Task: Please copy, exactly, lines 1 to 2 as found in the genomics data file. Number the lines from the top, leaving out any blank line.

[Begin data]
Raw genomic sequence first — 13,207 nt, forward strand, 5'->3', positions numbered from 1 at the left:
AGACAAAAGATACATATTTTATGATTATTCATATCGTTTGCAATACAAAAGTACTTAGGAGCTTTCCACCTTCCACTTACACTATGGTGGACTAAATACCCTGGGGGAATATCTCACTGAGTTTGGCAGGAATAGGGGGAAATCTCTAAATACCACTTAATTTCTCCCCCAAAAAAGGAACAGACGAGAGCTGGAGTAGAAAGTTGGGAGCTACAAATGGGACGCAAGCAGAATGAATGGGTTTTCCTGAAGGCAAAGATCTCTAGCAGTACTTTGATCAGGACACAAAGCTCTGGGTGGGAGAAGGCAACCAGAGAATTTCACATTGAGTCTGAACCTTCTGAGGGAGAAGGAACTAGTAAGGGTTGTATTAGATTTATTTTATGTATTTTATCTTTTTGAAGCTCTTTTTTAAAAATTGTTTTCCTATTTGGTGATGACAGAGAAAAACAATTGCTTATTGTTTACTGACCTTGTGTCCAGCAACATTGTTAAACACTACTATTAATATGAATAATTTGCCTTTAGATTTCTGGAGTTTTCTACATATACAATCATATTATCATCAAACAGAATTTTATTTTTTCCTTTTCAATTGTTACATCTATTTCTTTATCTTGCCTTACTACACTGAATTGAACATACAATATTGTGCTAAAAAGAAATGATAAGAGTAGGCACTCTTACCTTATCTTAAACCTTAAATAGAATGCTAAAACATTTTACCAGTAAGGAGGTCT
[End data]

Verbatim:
Raw genomic sequence first — 13,207 nt, forward strand, 5'->3', positions numbered from 1 at the left:
AGACAAAAGATACATATTTTATGATTATTCATATCGTTTGCAATACAAAAGTACTTAGGAGCTTTCCACCTTCCACTTACACTATGGTGGACTAAATACCCTGGGGGAATATCTCACTGAGTTTGGCAGGAATAGGGGGAAATCTCTAAATACCACTTAATTTCTCCCCCAAAAAAGGAACAGACGAGAGCTGGAGTAGAAAGTTGGGAGCTACAAATGGGACGCAAGCAGAATGAATGGGTTTTCCTGAAGGCAAAGATCTCTAGCAGTACTTTGATCAGGACACAAAGCTCTGGGTGGGAGAAGGCAACCAGAGAATTTCACATTGAGTCTGAACCTTCTGAGGGAGAAGGAACTAGTAAGGGTTGTATTAGATTTATTTTATGTATTTTATCTTTTTGAAGCTCTTTTTTAAAAATTGTTTTCCTATTTGGTGATGACAGAGAAAAACAATTGCTTATTGTTTACTGACCTTGTGTCCAGCAACATTGTTAAACACTACTATTAATATGAATAATTTGCCTTTAGATTTCTGGAGTTTTCTACATATACAATCATATTATCATCAAACAGAATTTTATTTTTTCCTTTTCAATTGTTACATCTATTTCTTTATCTTGCCTTACTACACTGAATTGAACATACAATATTGTGCTAAAAAGAAATGATAAGAGTAGGCACTCTTACCTTATCTTAAACCTTAAATAGAATGCTAAAACATTTTACCAGTAAGGAGGTCT